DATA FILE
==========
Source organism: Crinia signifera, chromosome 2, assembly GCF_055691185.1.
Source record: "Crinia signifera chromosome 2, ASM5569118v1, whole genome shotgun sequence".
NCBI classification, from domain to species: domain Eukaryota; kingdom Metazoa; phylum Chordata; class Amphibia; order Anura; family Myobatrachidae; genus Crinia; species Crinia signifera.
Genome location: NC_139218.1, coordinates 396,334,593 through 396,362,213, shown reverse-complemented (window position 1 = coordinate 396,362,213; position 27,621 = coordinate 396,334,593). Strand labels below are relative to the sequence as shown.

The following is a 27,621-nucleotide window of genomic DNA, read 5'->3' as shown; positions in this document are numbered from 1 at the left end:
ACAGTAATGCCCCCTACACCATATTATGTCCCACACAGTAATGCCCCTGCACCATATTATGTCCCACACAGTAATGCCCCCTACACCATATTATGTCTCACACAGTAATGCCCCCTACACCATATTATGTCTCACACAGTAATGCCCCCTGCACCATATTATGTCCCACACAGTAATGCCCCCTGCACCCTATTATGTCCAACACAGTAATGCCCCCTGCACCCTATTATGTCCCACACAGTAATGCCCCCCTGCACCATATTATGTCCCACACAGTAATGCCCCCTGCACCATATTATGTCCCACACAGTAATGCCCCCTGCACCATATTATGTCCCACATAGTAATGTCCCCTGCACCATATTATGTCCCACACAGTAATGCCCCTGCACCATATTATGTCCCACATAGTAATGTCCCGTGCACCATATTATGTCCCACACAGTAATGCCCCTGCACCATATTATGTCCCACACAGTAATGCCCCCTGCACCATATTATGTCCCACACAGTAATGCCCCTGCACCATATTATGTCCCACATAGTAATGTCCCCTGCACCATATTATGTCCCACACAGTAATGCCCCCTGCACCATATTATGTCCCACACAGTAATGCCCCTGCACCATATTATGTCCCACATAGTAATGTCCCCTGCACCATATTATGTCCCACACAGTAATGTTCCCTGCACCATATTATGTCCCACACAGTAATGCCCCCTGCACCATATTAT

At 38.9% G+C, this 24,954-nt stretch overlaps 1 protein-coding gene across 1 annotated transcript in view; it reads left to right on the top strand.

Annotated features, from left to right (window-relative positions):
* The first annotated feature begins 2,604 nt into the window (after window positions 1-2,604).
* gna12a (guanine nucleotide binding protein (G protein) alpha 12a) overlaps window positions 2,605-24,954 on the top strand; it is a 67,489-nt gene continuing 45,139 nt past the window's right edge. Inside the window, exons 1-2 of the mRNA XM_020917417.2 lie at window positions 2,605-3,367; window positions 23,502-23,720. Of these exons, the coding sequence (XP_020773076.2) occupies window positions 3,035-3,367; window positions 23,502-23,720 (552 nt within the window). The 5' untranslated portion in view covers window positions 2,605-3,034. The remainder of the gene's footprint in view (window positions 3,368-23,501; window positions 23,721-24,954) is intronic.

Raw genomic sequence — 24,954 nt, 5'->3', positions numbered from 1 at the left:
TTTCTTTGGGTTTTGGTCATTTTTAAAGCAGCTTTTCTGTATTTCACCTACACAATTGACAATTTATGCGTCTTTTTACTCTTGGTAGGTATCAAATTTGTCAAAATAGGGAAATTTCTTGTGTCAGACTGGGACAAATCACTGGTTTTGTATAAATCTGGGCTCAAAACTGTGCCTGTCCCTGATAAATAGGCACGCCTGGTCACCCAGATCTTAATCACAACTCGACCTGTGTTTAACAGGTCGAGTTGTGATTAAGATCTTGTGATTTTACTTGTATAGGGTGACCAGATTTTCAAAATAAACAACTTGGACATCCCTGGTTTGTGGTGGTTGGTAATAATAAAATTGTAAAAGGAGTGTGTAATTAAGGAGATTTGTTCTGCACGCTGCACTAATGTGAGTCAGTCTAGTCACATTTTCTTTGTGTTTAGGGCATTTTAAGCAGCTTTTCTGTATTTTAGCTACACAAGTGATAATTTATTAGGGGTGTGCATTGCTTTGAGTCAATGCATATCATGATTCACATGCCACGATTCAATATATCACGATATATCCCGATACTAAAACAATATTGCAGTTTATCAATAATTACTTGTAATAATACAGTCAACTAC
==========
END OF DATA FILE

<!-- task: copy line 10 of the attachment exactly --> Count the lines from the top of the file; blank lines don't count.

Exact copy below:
* gna12a (guanine nucleotide binding protein (G protein) alpha 12a) overlaps window positions 2,605-24,954 on the top strand; it is a 67,489-nt gene continuing 45,139 nt past the window's right edge. Inside the window, exons 1-2 of the mRNA XM_020917417.2 lie at window positions 2,605-3,367; window positions 23,502-23,720. Of these exons, the coding sequence (XP_020773076.2) occupies window positions 3,035-3,367; window positions 23,502-23,720 (552 nt within the window). The 5' untranslated portion in view covers window positions 2,605-3,034. The remainder of the gene's footprint in view (window positions 3,368-23,501; window positions 23,721-24,954) is intronic.